This wasn’t a highly-promoted flick. It had a relatively low budget and it gives off an independent vibe – and independent movies don’t get a lot of focus. However, most of that vibe just had to do with visuals – which weren’t always impressive. The special effects themselves weren’t so bad, but I felt as if the basic post-processing things like color correction were basically ignored. For those of you that know things about photography, the white balance more or less seemed like auto-white balance. Seems like nothing, but movies normally don’t do that for a reason…it’s just one of the unspoken rules in a movie that make it feel like a movie – generally speaking. I wasn’t pulled into the film as much as I probably would have been if they did everything right…take that as you will.

The Good:

Take Shelter is a really good psychological thriller that does a great job at showing man’s inner struggles with self – and how hard it is to tell your loved ones something you consider important, because it’s embarrassing or sounds crazy and unlike yourself.

The Bad:

This really isn’t a bad movie and there isn’t a lot of bad to report other than technical problems with how the movie looked and felt after post-processing was finished. I didn’t think it felt as much like a movie as it should have…and that’s a shame.

Horrible Bosses (2011)

Horrible-Bosses

Dave’s 3-Word Review:
Genuinely pretty funny.

As much as I love comedies, they are really hard to laugh at sometimes because jokes nowadays are almost never truly good. Most comedies really just have the audience chuckling here and there, but most of the jokes turn out dry. I did watch Horrible Bosses when it first came out, but for whatever reason I never reviewed it. Now that there’s a sequel in our midst, I decided to at least get around to reviewing where it all started.

Horrible Bosses is about three employees who really hate their respective bosses. One boss is just a flat out jerk, another is an immature crack-head, and the third one is a female boss that sexually harasses her employee, which apparently is the worst thing in the world. Each situation is making their jobs and personal lives worse, so they each plot to kill each other’s bosses. Things get a little complicated though when one of the bosses kills the other and the police immediately look at the employees.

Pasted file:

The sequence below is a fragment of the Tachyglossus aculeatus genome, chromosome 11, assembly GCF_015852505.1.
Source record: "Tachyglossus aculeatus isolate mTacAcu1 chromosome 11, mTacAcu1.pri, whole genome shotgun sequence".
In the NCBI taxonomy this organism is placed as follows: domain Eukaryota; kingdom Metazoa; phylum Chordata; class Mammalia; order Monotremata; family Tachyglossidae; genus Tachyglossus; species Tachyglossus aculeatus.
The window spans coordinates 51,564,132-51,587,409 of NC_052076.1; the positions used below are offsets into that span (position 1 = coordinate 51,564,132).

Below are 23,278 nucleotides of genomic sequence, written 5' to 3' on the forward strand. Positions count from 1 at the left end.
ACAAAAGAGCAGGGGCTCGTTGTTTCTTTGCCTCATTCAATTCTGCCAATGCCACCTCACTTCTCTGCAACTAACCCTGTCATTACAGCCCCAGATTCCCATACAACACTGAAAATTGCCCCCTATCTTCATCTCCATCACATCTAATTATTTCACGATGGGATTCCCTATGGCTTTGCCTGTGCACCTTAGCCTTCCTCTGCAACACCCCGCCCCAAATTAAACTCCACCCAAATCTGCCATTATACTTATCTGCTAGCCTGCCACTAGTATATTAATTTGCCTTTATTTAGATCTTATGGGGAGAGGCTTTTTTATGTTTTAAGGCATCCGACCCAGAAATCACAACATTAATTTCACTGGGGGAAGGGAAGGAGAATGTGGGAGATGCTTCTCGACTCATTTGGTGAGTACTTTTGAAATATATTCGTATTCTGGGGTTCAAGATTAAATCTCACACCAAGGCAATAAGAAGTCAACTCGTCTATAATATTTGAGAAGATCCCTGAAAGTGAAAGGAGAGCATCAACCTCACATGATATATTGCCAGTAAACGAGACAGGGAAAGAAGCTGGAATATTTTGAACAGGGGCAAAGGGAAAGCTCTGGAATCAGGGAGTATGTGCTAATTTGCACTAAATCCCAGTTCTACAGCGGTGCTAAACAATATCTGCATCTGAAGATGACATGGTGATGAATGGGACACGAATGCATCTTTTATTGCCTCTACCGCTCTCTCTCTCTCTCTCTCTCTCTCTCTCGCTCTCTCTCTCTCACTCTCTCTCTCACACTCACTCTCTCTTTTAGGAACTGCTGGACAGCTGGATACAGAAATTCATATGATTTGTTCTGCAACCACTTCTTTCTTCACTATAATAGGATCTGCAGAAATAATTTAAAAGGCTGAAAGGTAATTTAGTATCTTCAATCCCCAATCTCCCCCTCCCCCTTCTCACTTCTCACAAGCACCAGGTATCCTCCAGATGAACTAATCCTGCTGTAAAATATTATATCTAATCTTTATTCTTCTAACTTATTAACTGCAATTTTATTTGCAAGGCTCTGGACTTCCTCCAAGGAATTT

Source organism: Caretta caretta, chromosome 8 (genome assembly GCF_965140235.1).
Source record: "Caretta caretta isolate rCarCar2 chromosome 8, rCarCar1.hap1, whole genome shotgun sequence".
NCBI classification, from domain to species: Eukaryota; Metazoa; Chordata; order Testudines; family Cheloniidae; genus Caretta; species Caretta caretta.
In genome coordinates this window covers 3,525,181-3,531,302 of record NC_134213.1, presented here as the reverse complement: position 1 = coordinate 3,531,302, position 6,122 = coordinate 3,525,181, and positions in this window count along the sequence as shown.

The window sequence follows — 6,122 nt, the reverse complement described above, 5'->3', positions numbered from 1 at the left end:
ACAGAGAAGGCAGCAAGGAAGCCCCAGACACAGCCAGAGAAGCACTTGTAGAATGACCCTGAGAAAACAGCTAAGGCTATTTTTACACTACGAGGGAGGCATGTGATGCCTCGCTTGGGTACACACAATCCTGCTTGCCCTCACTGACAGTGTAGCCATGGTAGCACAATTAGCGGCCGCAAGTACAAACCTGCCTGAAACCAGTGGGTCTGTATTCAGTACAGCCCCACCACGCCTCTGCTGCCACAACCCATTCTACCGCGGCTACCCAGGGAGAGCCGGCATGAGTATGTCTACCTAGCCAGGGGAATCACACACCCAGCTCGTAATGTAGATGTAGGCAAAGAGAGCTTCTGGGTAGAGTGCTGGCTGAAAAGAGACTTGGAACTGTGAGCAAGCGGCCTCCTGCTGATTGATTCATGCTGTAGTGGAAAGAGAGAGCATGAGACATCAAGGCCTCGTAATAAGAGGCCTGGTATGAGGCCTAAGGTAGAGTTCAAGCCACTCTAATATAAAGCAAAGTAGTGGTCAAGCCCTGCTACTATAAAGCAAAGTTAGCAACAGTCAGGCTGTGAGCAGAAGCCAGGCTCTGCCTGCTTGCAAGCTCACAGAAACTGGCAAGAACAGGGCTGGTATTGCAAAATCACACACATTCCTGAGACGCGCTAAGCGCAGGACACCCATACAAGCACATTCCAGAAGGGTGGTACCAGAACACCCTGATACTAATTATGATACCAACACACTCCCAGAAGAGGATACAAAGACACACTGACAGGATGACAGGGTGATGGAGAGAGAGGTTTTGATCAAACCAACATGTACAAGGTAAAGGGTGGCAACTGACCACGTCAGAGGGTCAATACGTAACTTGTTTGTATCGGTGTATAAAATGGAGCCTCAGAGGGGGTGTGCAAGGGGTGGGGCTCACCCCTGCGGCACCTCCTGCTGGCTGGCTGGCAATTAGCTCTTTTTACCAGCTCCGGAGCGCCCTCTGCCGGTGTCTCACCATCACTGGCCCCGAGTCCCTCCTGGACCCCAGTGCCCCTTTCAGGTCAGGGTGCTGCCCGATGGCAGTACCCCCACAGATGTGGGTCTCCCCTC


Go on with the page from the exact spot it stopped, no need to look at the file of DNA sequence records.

I found this film even funnier the second viewing, which for so many comedies is a rarity. It’s actually got a similar plot to the classic comedy Office Space but with more ridiculousness. Did it really need three bosses and three employees? Not at all, but in doing so, it created a good sense of comedic chemistry between our leading actors. When you deal with comedy, sometimes it’s just a good idea to have the actors bounce jokes off each other – if they have good chemistry, you have winning comedic material…and it was kind of a jackpot here. Also, by splitting the film into three separate but similar storylines, it created a break in one really long and potentially boring story. Honestly, it just felt really balanced in terms of what it was ultimately going for.

This is more or less a senseless screwball comedy. It’s not completely random for no good reason – it’s got a good direction, but the entire plot when you think about it – is over-the-top. People may think about killing their bosses as a joke to one another, but the way these three reacted to the actual idea of murder would be considered pathologically psychotic in real life – and that’s when the viewer has to remember that it’s just a movie – and it’s not attempting to mimic life. It’s just aiming for laughs. There’s no real emotional scenes, so there’s not really a good balance between comedy and drama…which is potentially hurtful for many comedies…but not this one. It draws a lot of its strength purely on these guys comedic chemistry with one another.

Before I watched it a second time, I was confused and surprised at the very existence of the sequel. I haven’t seen it yet, but I had no idea as to why it was a thing in the first place. Sure, the first movie was really funny, but the story was done with…there was no need to further it. That’s when I realized that a sequel would be pretty good if the characters were in it. The audience really loves these guys, and we could watch them discuss fast food and politics for three hours and it would probably be a riot. That’s the main reason why I’m looking forward to actually seeing the sequel.

To be fair, there’s not a lot you can say about the movie past “it’s funny”, because it doesn’t really have too much else going for it. The plot was solid for what it’s worth, but there’s not actually any heart to the thing. I believe whole-heartedly that good comedic movies need more than a funny exterior…they need heart so you can care about the characters long after the movie ends. And that’s why I’m a little apprehensive about watching the sequel. When you don’t have heart, you just have more of the same comedy…which removes an actual reason to watch it…so we’ll see.